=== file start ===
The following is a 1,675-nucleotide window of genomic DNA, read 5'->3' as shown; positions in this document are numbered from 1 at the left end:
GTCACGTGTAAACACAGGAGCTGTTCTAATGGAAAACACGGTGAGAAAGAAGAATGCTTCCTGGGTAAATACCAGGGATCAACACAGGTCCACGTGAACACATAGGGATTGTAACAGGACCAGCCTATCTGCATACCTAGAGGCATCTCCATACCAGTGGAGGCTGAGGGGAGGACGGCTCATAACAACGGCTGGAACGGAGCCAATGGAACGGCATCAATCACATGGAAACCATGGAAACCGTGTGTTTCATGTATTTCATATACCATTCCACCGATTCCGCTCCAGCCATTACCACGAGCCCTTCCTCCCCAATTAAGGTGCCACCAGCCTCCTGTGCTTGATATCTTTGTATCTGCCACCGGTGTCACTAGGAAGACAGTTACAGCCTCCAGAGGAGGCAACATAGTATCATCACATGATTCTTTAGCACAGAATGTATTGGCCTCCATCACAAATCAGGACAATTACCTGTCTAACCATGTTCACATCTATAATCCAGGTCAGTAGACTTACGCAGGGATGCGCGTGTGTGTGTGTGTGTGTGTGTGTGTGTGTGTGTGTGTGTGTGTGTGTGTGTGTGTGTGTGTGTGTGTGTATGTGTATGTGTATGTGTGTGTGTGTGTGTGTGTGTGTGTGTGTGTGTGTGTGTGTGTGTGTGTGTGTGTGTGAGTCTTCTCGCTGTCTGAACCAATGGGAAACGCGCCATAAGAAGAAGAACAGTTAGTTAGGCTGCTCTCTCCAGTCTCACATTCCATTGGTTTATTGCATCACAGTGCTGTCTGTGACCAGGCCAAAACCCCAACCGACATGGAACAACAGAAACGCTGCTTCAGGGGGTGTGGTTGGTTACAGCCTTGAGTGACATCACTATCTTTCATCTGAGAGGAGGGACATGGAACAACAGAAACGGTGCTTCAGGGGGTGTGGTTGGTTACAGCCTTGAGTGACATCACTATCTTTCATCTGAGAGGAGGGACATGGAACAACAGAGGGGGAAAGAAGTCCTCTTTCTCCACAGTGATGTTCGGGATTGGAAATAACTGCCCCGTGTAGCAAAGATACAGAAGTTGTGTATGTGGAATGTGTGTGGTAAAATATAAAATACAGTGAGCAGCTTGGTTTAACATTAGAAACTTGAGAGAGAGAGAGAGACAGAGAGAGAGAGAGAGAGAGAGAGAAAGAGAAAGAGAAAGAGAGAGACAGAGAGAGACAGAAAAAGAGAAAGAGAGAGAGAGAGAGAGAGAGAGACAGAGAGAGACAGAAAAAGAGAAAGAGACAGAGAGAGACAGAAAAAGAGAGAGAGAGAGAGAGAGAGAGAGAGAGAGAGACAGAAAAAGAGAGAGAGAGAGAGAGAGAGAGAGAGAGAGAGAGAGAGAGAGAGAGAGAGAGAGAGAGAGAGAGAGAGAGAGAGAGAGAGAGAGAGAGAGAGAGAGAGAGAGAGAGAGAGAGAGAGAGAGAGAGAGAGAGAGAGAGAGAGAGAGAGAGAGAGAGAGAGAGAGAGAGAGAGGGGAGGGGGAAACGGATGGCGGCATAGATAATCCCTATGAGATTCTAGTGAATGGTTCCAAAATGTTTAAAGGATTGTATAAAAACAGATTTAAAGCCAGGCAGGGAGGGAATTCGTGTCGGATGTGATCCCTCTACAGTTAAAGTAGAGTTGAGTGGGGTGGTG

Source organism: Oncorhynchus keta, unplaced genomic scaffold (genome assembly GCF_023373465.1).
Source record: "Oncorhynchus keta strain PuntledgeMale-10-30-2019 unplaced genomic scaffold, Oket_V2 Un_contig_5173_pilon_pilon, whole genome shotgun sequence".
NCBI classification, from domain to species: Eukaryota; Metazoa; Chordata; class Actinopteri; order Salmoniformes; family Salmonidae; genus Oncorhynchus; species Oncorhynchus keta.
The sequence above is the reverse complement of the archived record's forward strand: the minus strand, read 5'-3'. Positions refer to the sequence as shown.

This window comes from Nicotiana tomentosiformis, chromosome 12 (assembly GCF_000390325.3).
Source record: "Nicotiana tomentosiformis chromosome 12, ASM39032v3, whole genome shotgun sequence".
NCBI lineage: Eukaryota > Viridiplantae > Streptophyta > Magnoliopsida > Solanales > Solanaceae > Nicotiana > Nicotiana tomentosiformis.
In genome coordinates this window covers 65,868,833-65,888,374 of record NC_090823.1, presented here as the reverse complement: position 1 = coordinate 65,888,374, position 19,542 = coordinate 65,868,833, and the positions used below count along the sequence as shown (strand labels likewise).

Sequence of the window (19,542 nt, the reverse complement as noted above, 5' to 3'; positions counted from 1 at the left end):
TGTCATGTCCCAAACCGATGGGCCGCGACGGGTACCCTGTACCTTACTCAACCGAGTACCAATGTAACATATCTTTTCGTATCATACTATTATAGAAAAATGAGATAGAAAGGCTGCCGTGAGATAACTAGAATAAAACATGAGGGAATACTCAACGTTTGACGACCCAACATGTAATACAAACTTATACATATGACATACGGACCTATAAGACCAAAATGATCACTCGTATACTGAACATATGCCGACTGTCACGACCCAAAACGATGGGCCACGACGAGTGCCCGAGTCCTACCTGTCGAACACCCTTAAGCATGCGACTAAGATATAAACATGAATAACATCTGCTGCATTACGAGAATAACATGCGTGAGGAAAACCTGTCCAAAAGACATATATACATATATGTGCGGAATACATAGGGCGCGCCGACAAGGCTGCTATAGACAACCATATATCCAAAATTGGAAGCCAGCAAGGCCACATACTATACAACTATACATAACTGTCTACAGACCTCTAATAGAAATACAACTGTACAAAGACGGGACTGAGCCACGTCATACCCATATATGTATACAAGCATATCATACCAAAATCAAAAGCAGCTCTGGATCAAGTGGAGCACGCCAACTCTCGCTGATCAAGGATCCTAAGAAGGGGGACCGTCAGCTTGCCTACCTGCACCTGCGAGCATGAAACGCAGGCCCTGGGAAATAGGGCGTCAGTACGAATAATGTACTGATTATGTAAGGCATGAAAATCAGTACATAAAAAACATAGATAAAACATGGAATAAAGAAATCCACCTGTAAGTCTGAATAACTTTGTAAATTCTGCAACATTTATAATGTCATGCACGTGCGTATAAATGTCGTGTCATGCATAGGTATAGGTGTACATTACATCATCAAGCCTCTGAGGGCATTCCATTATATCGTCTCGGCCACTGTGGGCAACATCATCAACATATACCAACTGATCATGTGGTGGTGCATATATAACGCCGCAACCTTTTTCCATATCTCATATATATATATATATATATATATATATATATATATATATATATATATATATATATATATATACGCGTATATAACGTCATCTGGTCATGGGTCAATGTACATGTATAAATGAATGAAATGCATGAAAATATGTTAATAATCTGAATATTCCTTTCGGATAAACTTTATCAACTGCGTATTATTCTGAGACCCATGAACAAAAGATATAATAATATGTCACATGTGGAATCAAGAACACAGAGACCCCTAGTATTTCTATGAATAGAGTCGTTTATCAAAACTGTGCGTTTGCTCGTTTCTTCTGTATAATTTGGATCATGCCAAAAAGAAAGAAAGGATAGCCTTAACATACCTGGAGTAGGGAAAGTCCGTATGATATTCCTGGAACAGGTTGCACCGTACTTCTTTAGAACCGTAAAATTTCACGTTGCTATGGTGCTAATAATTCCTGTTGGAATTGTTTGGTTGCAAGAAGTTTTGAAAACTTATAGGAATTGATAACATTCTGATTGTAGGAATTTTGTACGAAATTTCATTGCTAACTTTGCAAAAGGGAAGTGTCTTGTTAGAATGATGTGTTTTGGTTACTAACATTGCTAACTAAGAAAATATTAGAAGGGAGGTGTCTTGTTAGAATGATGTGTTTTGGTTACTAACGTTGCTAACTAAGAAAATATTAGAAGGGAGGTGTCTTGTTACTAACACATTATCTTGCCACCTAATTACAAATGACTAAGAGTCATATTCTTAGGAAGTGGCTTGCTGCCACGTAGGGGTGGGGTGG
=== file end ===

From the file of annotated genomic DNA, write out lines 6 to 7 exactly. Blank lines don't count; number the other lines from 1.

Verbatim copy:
The sequence above is the reverse complement of the archived record's forward strand: the minus strand, read 5'-3'. Positions refer to the sequence as shown.

This window comes from Nicotiana tomentosiformis, chromosome 12 (assembly GCF_000390325.3).